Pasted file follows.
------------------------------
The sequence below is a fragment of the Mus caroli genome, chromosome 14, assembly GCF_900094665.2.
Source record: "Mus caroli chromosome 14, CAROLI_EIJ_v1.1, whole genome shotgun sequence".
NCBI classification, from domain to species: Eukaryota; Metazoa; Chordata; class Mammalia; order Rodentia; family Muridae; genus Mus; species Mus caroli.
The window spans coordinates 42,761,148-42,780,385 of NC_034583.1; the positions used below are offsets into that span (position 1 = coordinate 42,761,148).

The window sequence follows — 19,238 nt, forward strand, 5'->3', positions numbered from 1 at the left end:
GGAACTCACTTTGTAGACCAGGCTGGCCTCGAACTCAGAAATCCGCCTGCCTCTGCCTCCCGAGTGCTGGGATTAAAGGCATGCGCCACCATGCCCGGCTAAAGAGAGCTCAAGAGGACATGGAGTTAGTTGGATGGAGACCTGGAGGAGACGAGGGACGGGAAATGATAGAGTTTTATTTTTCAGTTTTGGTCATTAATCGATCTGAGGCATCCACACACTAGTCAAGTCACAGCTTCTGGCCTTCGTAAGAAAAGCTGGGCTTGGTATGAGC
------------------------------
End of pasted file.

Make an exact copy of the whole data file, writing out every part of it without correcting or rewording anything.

The sequence below is a fragment of the Mus caroli genome, chromosome 14, assembly GCF_900094665.2.
Source record: "Mus caroli chromosome 14, CAROLI_EIJ_v1.1, whole genome shotgun sequence".
NCBI classification, from domain to species: Eukaryota; Metazoa; Chordata; class Mammalia; order Rodentia; family Muridae; genus Mus; species Mus caroli.
The window spans coordinates 42,761,148-42,780,385 of NC_034583.1; the positions used below are offsets into that span (position 1 = coordinate 42,761,148).

The window sequence follows — 19,238 nt, forward strand, 5'->3', positions numbered from 1 at the left end:
GGAACTCACTTTGTAGACCAGGCTGGCCTCGAACTCAGAAATCCGCCTGCCTCTGCCTCCCGAGTGCTGGGATTAAAGGCATGCGCCACCATGCCCGGCTAAAGAGAGCTCAAGAGGACATGGAGTTAGTTGGATGGAGACCTGGAGGAGACGAGGGACGGGAAATGATAGAGTTTTATTTTTCAGTTTTGGTCATTAATCGATCTGAGGCATCCACACACTAGTCAAGTCACAGCTTCTGGCCTTCGTAAGAAAAGCTGGGCTTGGTATGAGC